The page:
Megan Macnaughton, Spanish and History of Art student at Bristol Uni, talks us through public space and street art in Argentina’s capital city.
Coming from Banksy’s hometown where the assimilation of street art with vandalism is common, my exploration of Buenos Aires’ scene came as quite an enjoyable surprise. In the Argentine capital, the idea that urban art is rooted in a desire to infringe on the system or hegemonic order is a misconception: the porteños—as inhabitants of Buenos Aires like to call themselves—perceive it as a form of democratic expression, made by the individual, for the collective.
The very relaxed laws concerning intervention in public space are the main reason for this general and fairly paradisal acceptance of street art. Some Argentine writers have referred to Argentina as a « tax haven for graffiti ». No permit is required to paint, and the common way to go about selecting a specific wall is by knocking on the landowner’s door and having a friendly chat. Their notion of public space is different to our rigid European understanding, in that the street is owned by everyone, and therefore should remain in the hands of the people—not the government.
In Buenos Aires, intervening in public space is thus not a crime. Murals form part of Argentina’s contemporary cultural heritage, and their acceptance by both the State and the general public—who identify with them—has enabled urban art to play an important role in contributing to social change. By using street art as a way of promoting equality and freedom of expression, the open-minded porteño attitude is visually projected on walls city-wide .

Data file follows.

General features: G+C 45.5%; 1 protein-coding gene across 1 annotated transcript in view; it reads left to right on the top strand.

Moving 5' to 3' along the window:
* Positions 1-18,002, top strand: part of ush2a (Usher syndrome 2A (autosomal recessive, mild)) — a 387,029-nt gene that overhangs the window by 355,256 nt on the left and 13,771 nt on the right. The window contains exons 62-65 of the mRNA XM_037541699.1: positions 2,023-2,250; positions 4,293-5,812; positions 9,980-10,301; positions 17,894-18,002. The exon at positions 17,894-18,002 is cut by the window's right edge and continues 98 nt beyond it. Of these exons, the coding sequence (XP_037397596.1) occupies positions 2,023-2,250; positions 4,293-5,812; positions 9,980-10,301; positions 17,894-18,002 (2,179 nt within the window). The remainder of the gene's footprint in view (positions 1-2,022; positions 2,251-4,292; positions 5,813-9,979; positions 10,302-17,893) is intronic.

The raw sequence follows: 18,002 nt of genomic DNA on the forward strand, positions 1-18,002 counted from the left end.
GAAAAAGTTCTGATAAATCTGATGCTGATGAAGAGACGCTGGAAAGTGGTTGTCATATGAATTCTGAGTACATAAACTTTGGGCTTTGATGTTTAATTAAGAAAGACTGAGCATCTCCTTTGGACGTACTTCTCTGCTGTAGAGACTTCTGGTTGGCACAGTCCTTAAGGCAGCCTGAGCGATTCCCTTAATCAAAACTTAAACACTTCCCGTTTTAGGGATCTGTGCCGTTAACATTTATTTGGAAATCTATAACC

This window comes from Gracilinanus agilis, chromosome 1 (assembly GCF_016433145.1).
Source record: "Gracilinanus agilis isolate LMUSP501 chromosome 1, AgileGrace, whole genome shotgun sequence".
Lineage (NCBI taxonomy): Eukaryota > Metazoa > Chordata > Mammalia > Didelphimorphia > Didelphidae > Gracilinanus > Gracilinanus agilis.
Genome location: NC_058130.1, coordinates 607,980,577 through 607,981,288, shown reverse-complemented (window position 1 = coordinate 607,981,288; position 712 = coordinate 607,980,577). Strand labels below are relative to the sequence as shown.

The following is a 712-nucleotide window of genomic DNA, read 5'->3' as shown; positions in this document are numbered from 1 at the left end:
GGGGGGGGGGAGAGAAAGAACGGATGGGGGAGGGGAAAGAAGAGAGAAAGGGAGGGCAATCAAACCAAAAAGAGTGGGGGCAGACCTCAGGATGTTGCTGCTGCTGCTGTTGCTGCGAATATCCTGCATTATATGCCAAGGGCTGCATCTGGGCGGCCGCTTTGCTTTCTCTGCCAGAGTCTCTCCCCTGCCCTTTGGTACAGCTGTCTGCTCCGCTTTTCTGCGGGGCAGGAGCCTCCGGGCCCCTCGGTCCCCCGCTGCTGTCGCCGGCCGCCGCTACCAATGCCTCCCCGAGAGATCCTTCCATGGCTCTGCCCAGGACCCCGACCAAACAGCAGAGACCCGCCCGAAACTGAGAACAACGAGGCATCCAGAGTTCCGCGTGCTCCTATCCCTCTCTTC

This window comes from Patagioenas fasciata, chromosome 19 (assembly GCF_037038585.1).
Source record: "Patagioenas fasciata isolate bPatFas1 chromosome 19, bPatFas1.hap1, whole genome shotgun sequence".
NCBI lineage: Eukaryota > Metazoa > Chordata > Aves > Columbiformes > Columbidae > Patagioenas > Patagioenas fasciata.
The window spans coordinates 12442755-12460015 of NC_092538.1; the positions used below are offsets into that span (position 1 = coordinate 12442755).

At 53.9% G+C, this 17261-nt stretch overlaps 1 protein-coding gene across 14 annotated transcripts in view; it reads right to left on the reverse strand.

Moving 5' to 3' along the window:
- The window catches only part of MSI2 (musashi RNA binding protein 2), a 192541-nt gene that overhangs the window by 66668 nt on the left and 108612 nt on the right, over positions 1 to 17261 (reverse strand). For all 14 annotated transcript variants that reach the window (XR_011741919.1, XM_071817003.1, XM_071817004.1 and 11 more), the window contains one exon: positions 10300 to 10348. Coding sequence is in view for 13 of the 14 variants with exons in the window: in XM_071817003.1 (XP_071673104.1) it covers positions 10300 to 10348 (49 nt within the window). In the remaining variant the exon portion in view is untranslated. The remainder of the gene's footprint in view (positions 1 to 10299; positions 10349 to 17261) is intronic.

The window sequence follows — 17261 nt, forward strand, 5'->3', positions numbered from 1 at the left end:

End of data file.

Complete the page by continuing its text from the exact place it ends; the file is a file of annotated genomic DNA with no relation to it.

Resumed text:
Interpreting these artists’ motives as being anti-system would not only be inaccurate but insensitive because, on the contrary, they are taking advantage of a system that tolerates their means of expression. Working in the aftermath of a devastating dictatorship, during which an estimated 30,000 citizens disappeared and cultural initiatives were silenced by censorship, they do not paint against anything: they paint because they want to show that they can. Maybe it’s time for us to get inspired and work in favour of democratising our public spaces.